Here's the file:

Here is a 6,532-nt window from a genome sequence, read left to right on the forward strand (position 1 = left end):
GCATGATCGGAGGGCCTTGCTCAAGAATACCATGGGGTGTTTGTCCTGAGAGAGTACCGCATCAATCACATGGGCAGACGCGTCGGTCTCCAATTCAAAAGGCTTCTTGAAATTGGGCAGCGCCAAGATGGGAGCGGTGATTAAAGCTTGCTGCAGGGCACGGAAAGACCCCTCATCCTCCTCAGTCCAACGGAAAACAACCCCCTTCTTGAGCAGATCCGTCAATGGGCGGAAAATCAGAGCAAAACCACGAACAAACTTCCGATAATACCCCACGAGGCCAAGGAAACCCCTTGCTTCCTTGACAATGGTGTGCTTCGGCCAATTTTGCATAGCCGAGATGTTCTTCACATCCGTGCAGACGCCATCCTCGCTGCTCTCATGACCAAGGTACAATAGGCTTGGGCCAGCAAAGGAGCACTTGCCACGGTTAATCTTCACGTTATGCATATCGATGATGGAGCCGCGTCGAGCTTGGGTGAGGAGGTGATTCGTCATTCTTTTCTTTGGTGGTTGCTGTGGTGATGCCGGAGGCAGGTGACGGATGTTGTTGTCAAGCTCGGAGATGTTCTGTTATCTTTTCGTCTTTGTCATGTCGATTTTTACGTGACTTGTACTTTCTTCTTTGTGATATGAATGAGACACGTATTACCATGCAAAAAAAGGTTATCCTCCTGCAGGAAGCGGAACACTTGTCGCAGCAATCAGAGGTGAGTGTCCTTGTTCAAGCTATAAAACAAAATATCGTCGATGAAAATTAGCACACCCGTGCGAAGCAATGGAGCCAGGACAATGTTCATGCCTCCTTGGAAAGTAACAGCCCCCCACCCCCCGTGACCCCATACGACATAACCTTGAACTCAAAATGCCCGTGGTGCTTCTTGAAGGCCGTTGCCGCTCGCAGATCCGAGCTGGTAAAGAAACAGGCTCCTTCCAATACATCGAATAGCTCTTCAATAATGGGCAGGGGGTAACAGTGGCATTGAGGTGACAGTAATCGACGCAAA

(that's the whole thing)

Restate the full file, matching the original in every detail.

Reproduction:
Here is a 6,532-nt window from a genome sequence, read left to right on the forward strand (position 1 = left end):
GCATGATCGGAGGGCCTTGCTCAAGAATACCATGGGGTGTTTGTCCTGAGAGAGTACCGCATCAATCACATGGGCAGACGCGTCGGTCTCCAATTCAAAAGGCTTCTTGAAATTGGGCAGCGCCAAGATGGGAGCGGTGATTAAAGCTTGCTGCAGGGCACGGAAAGACCCCTCATCCTCCTCAGTCCAACGGAAAACAACCCCCTTCTTGAGCAGATCCGTCAATGGGCGGAAAATCAGAGCAAAACCACGAACAAACTTCCGATAATACCCCACGAGGCCAAGGAAACCCCTTGCTTCCTTGACAATGGTGTGCTTCGGCCAATTTTGCATAGCCGAGATGTTCTTCACATCCGTGCAGACGCCATCCTCGCTGCTCTCATGACCAAGGTACAATAGGCTTGGGCCAGCAAAGGAGCACTTGCCACGGTTAATCTTCACGTTATGCATATCGATGATGGAGCCGCGTCGAGCTTGGGTGAGGAGGTGATTCGTCATTCTTTTCTTTGGTGGTTGCTGTGGTGATGCCGGAGGCAGGTGACGGATGTTGTTGTCAAGCTCGGAGATGTTCTGTTATCTTTTCGTCTTTGTCATGTCGATTTTTACGTGACTTGTACTTTCTTCTTTGTGATATGAATGAGACACGTATTACCATGCAAAAAAAGGTTATCCTCCTGCAGGAAGCGGAACACTTGTCGCAGCAATCAGAGGTGAGTGTCCTTGTTCAAGCTATAAAACAAAATATCGTCGATGAAAATTAGCACACCCGTGCGAAGCAATGGAGCCAGGACAATGTTCATGCCTCCTTGGAAAGTAACAGCCCCCCACCCCCCGTGACCCCATACGACATAACCTTGAACTCAAAATGCCCGTGGTGCTTCTTGAAGGCCGTTGCCGCTCGCAGATCCGAGCTGGTAAAGAAACAGGCTCCTTCCAATACATCGAATAGCTCTTCAATAATGGGCAGGGGGTAACAGTGGCATTGAGGTGACAGTAATCGACGCAAA